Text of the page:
French dinner party critics

Alison Eastaway, 21/05/2012 In France, everyone is a critic. Considered to be the height of impoliteness in Australian society, French dinner guests routinely critique the food served by their host.

In Australia, a dinner guest wouldn’t think to call attention to a slightly dry piece of chicken, or an under-seasoned soup. Instead, they’d likely just be intensely grateful to have a night off from cooking and cleaning the dirty dishes.

Au contraire for French guests, who consider this not only permissible, but even essential to the host’s future culinary success. It is quite usual for guests to engage in a detailed discussion over how to enhance the entrée, or to point out the flaws of the fromage.

Good food is essential to French culture

The French believe: “La vie est trop courte pour boire du mauvais vin”.¹

And it seems the same is true for food.

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It is essential to understand that the casual criticism that seems to flow so easily does not come from a place of malice or even superiority. Inviting family and friends over for a meal is a way for French people to showcase their gastronomic creativity, and the host therefore should expect to be judged accordingly.²

According to one food blog “cooking is an essential part of the French culture, and it adds to one’s usefulness and talents if they are capable of preparing a good culinary meal.”

One should, therefore, not take offence to an invitee’s suggestion to add some fresh thyme to the soup in future. Instead, consider it a generous gesture, as the sharing of food knowledge is an inherent part of French culture.

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In France, everyone’s a critic

This habit of offering helpful suggestions, however, isn’t limited to the adult members of French society. Whilst French children might not throw food,³ they certainly develop a discerning palate at a young age. It seems in France, everyone’s a critic.

With this is mind, I can’t help but think back to my days as a nanny in Paris. I vividly recall spending hours baking a chocolate cake from scratch for the 4 year old’s birthday, only to have him respond not with the delight I anticipated, but instead with scorn. He took one condescending look at my cake and declared it ‘not as good as Fauchon’.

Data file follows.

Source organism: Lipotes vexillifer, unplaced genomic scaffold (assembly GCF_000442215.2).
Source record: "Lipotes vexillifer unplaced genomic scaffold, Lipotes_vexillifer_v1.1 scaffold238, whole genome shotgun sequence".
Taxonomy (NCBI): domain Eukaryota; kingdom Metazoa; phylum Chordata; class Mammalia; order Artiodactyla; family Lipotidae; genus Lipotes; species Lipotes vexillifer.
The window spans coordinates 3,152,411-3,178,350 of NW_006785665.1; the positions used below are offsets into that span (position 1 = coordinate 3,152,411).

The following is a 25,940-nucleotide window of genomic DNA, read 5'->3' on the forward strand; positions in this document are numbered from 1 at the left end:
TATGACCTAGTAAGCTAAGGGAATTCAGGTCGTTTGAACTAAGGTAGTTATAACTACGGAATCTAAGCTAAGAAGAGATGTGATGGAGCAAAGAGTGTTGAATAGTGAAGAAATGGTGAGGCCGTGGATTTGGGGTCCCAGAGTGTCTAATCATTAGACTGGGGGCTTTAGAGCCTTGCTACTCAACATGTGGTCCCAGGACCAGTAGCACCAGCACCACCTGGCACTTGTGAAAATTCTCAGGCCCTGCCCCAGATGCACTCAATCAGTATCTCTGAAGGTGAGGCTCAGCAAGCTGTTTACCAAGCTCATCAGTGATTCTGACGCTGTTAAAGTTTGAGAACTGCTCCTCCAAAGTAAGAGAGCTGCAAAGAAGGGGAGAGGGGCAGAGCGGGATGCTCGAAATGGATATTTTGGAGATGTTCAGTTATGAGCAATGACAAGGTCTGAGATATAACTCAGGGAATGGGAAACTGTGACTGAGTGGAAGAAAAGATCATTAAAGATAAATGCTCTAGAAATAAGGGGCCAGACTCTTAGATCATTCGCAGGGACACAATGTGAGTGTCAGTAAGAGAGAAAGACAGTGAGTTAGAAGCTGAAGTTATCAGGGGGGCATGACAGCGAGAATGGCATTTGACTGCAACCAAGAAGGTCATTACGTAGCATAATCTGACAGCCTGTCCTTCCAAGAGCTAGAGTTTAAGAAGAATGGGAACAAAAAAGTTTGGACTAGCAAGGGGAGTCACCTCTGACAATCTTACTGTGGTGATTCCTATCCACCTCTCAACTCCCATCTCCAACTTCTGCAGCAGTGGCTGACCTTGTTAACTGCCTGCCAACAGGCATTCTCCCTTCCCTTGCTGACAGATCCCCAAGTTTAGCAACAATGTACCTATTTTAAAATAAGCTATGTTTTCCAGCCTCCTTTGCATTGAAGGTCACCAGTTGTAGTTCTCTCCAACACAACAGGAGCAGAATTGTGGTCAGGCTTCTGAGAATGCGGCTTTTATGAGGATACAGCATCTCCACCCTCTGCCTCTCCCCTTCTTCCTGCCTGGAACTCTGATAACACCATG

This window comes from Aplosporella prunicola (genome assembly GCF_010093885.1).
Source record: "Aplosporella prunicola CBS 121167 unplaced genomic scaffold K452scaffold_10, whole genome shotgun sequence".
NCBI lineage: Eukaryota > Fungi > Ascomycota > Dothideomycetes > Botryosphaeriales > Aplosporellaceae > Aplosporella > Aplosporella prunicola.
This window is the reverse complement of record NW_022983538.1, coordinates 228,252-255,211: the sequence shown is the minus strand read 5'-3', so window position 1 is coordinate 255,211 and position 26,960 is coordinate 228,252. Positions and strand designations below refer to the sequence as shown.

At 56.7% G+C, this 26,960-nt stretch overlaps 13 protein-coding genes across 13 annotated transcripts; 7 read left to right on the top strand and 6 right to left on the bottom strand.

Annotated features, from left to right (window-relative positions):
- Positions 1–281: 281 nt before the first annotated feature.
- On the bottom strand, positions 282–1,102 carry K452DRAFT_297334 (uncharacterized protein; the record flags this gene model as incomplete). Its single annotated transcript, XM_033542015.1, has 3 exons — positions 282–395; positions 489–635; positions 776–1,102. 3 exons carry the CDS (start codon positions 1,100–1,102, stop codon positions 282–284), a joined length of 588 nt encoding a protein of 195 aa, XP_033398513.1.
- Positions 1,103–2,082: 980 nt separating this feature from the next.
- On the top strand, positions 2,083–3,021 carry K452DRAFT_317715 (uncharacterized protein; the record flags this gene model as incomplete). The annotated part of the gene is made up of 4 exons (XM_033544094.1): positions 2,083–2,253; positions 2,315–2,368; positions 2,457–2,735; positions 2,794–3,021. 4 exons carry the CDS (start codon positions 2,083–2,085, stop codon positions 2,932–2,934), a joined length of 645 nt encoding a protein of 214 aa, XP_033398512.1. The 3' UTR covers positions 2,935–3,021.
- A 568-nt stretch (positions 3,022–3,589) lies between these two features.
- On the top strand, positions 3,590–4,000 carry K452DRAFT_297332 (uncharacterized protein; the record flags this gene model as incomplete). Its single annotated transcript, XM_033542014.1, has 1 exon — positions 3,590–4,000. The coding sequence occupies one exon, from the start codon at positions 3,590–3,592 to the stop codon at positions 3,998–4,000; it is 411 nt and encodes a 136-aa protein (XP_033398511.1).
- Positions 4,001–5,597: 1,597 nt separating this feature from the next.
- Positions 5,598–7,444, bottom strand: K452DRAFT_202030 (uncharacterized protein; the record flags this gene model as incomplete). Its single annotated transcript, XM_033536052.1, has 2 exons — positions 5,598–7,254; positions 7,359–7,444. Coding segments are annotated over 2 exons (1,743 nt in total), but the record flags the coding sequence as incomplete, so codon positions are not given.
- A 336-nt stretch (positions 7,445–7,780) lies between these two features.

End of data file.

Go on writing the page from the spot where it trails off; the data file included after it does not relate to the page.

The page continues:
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Which way is better, French or Australian?

But I wonder if Australians lean too far in the other direction? I personally find it difficult to send a meal back in a restaurant even if the steak isn’t cooked how I ordered it, and I’d never dream of suggesting to a friend that their BBQ method wasn’t up to scratch. But that’s a whole other story.

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Who gets it right? Is it better to follow the French approach and offer helpful hints that will benefit everyone in the future? Or is it best to keep your opinions to yourself and be simply grateful that someone else has prepared a meal for you (not matter how burnt or un-picturesque the dish may be)?

What do you think?

¹ Popular French Sayings by Rachel Hanson
² Working with the French Culture by Jeff Allen
³ French Children Don’t Throw Food by Pamela Druckerman – review by Michelle Hanson 14/01/12
Image credits:
1. fortinbras on Flickr
2. noodlepie on Flickr
3. miladus on Flickr
4. M.J.S on Flickr  
5. leekelleher on Flickr

About the Contributor

Alison Eastaway

“I am Australian-born but Parisienne at heart. I've spent 8 years in Paris, and can usually be found sipping coffee on café terraces or snuggling up with my cat and a book. Follow me on Twitter, or find me on LinkedIn."

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  1. Elisabeth Donato May 28, 2012 at 7:08 PM - Reply

    Interestingly, I have never been witness to any criticism, constructive or not, of any food served at any lunch or dinner party that I have ever attended in France. Maybe it’s because my father worked as a chef for a good deal of his working life, so no one would have dared question his food preparation (note: I was born in France, and lived there until I was 23 years old. I have been living in the USA since 1975, but return to France every spring, for several weeks.)